Tuesday, September 1, 2009

SF Marathon Part II: So why so much slower after 26 years?

I was actually pretty happy with my performance, since my trail ultra times have been much slower, and I wasn’t too confident how I would hold up to all that pavement running. I was also very happy just to be able to do the event, grateful that my 53-year old body, despite its nagging aches and pains, is holding up as well as it is. But why am I slower than I was 26- 27 years ago? Well aging is the obvious excuse, but what does that mean, and is it in any way correctable? Does that mean I have less muscle mass, less strength to work with? Does that mean that my heart is weaker, or just slower? Does that mean my muscles and limbs have lost elasticity and/or I have reduced running economy now? Is my higher blood pressure putting too much load on my heart? Do I have endothelial dysfunction and the muscles are being starved (relatively) of the blood flow they need? Or can it all be attributed to increased weight?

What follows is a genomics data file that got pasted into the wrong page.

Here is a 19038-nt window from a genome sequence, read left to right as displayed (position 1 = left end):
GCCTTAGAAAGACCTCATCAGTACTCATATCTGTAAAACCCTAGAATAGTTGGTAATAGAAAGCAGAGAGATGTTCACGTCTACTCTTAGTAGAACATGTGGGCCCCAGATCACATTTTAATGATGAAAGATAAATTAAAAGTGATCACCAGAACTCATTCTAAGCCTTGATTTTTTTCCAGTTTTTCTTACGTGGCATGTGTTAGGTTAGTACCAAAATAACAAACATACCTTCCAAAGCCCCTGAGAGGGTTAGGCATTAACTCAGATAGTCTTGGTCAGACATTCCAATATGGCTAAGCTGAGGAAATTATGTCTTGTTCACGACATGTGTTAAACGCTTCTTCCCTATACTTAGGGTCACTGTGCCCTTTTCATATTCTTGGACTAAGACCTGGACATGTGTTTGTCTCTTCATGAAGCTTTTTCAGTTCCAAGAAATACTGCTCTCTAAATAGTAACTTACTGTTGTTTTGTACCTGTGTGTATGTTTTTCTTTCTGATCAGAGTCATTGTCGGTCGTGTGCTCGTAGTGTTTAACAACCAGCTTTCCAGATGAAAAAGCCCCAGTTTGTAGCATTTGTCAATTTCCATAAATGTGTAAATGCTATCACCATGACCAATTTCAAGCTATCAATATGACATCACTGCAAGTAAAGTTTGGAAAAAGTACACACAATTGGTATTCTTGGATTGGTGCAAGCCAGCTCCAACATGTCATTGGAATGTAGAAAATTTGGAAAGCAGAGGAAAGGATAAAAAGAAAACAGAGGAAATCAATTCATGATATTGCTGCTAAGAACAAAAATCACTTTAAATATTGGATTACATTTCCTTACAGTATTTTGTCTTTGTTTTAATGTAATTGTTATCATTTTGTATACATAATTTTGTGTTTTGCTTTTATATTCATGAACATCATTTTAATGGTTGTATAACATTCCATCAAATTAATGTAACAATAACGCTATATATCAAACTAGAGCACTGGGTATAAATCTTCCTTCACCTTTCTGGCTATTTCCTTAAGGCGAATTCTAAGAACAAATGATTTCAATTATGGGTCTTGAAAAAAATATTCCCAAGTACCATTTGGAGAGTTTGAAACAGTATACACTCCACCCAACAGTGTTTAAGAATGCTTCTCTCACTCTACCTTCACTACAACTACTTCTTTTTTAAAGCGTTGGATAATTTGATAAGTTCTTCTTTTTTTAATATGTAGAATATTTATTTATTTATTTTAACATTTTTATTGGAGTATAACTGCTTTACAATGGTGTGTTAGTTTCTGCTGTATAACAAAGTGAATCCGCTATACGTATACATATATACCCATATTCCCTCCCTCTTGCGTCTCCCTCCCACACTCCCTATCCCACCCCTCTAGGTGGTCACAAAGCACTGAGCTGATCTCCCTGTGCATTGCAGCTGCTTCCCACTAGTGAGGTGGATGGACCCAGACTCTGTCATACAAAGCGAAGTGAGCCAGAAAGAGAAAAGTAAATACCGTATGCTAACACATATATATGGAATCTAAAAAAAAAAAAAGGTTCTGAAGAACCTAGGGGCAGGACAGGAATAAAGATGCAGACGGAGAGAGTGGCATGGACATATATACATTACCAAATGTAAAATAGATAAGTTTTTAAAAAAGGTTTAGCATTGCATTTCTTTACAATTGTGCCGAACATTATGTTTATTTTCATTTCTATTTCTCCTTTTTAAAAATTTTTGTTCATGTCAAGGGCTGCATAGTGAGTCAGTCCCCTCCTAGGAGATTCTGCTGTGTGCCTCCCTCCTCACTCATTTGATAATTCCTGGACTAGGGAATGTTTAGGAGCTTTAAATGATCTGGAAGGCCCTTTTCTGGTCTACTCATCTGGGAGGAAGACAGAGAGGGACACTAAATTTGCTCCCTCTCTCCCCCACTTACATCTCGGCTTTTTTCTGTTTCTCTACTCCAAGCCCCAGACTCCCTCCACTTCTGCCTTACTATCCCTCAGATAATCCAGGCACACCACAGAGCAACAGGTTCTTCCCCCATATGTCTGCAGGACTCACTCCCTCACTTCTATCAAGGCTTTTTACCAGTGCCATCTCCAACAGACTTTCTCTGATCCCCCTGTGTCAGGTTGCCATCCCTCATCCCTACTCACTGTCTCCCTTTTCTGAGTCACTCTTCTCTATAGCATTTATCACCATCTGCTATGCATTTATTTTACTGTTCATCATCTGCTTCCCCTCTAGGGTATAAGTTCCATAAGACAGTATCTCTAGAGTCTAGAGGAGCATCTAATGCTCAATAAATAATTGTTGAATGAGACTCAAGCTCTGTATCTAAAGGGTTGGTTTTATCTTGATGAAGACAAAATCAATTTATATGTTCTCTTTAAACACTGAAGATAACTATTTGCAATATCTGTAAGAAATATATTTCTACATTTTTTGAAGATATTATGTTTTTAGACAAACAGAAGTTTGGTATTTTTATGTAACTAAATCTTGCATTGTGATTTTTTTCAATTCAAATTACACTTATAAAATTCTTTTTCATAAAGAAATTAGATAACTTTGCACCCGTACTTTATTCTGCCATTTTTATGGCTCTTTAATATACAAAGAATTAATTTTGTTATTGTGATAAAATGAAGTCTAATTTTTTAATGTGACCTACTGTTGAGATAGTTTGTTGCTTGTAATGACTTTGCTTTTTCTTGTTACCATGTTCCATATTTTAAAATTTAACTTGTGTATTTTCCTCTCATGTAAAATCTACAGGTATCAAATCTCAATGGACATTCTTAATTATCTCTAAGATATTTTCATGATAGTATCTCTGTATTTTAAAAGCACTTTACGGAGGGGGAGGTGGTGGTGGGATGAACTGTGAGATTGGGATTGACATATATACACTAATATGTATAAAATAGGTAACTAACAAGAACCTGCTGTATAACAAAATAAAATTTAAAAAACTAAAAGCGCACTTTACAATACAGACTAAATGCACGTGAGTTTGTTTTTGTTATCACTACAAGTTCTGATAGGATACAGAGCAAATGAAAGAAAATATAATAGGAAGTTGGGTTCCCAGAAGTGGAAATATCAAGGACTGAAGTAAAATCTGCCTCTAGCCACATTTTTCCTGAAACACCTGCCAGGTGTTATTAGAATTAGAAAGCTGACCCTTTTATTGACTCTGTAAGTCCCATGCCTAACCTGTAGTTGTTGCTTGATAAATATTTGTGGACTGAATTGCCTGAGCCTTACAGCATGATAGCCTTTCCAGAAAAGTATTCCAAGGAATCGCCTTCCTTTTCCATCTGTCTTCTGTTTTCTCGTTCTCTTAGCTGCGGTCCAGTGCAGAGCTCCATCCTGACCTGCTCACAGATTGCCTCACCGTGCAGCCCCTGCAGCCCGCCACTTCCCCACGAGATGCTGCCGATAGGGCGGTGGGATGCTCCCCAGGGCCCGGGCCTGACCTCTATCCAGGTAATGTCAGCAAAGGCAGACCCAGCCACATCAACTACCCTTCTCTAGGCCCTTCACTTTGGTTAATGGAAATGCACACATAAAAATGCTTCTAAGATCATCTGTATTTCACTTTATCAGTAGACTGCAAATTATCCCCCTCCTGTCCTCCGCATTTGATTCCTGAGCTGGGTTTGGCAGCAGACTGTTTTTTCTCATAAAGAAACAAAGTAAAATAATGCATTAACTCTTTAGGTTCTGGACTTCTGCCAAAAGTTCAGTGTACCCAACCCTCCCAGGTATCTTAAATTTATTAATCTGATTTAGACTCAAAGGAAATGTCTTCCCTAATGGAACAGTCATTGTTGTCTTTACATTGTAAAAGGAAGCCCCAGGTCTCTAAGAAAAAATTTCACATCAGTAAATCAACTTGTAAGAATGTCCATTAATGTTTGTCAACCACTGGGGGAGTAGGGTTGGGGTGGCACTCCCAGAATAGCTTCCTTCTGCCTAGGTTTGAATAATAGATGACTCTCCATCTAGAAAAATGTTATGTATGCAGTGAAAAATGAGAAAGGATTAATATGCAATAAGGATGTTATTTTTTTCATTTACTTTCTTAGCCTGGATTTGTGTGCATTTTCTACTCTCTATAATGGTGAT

I subsequently ran several other marathons during that time period: Summit Marathon- from Los Gatos to Soquel (across the Santa Cruz mountains, another 3:45 - it was tough!), Oakland and Avenue of the Giants. I tried (and failed) to qualify for Boston at Oakland (the qualifying time was 3:20 at the time, but my calf froze up so badly during the cold rain of that race that I had to back off the pace) for a 3:27. Avenue of the Giants was a 3:34, perhaps still overly cautious with the calf muscle. Still, I was at the point in my mid twenties where sub 3:30 was quite doable. I suppose the other piece of evidence I have is that a couple of years later, after starting grad school, I talked a bunch of other students into trying a marathon (Shamrock Marathon at Virginia Beach). I thought I had prepared much the same as before, training in the hills of Charlottesville, but only managed a 4:15. Maybe there was something magical about that early training on the Bay Area hills…